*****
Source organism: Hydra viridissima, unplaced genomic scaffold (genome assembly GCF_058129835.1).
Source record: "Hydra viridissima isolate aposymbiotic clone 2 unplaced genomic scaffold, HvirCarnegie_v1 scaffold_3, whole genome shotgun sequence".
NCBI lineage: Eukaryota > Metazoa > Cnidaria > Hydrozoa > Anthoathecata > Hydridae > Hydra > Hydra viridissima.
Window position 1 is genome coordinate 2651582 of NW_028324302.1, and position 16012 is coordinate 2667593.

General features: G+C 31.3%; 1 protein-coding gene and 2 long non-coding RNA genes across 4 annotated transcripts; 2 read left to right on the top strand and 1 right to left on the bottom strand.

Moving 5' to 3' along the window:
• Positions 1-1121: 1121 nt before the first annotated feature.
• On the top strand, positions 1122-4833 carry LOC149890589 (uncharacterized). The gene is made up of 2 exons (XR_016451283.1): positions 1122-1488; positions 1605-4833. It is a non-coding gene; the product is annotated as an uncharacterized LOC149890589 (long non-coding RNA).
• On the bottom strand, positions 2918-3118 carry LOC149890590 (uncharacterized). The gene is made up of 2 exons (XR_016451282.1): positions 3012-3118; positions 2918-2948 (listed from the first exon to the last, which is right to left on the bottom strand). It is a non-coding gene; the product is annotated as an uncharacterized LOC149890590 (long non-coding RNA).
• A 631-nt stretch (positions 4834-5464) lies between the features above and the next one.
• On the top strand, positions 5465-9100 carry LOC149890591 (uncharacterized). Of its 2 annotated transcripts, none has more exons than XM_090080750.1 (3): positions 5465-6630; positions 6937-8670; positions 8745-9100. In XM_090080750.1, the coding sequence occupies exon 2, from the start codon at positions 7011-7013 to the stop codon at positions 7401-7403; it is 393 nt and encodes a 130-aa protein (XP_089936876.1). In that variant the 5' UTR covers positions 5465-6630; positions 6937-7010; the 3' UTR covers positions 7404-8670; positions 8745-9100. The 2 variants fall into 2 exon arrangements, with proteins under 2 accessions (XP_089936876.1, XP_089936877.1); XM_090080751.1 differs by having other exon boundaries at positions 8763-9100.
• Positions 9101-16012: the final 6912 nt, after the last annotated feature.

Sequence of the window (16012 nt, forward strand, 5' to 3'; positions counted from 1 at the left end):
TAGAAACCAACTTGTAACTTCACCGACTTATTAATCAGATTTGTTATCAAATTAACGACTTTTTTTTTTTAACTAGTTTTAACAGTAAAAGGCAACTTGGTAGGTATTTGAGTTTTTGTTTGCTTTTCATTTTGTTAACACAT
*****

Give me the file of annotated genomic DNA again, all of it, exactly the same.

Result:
Source organism: Hydra viridissima, unplaced genomic scaffold (genome assembly GCF_058129835.1).
Source record: "Hydra viridissima isolate aposymbiotic clone 2 unplaced genomic scaffold, HvirCarnegie_v1 scaffold_3, whole genome shotgun sequence".
NCBI lineage: Eukaryota > Metazoa > Cnidaria > Hydrozoa > Anthoathecata > Hydridae > Hydra > Hydra viridissima.
Window position 1 is genome coordinate 2651582 of NW_028324302.1, and position 16012 is coordinate 2667593.

General features: G+C 31.3%; 1 protein-coding gene and 2 long non-coding RNA genes across 4 annotated transcripts; 2 read left to right on the top strand and 1 right to left on the bottom strand.

Moving 5' to 3' along the window:
• Positions 1-1121: 1121 nt before the first annotated feature.
• On the top strand, positions 1122-4833 carry LOC149890589 (uncharacterized). The gene is made up of 2 exons (XR_016451283.1): positions 1122-1488; positions 1605-4833. It is a non-coding gene; the product is annotated as an uncharacterized LOC149890589 (long non-coding RNA).
• On the bottom strand, positions 2918-3118 carry LOC149890590 (uncharacterized). The gene is made up of 2 exons (XR_016451282.1): positions 3012-3118; positions 2918-2948 (listed from the first exon to the last, which is right to left on the bottom strand). It is a non-coding gene; the product is annotated as an uncharacterized LOC149890590 (long non-coding RNA).
• A 631-nt stretch (positions 4834-5464) lies between the features above and the next one.
• On the top strand, positions 5465-9100 carry LOC149890591 (uncharacterized). Of its 2 annotated transcripts, none has more exons than XM_090080750.1 (3): positions 5465-6630; positions 6937-8670; positions 8745-9100. In XM_090080750.1, the coding sequence occupies exon 2, from the start codon at positions 7011-7013 to the stop codon at positions 7401-7403; it is 393 nt and encodes a 130-aa protein (XP_089936876.1). In that variant the 5' UTR covers positions 5465-6630; positions 6937-7010; the 3' UTR covers positions 7404-8670; positions 8745-9100. The 2 variants fall into 2 exon arrangements, with proteins under 2 accessions (XP_089936876.1, XP_089936877.1); XM_090080751.1 differs by having other exon boundaries at positions 8763-9100.
• Positions 9101-16012: the final 6912 nt, after the last annotated feature.

Sequence of the window (16012 nt, forward strand, 5' to 3'; positions counted from 1 at the left end):
TAGAAACCAACTTGTAACTTCACCGACTTATTAATCAGATTTGTTATCAAATTAACGACTTTTTTTTTTTAACTAGTTTTAACAGTAAAAGGCAACTTGGTAGGTATTTGAGTTTTTGTTTGCTTTTCATTTTGTTAACACAT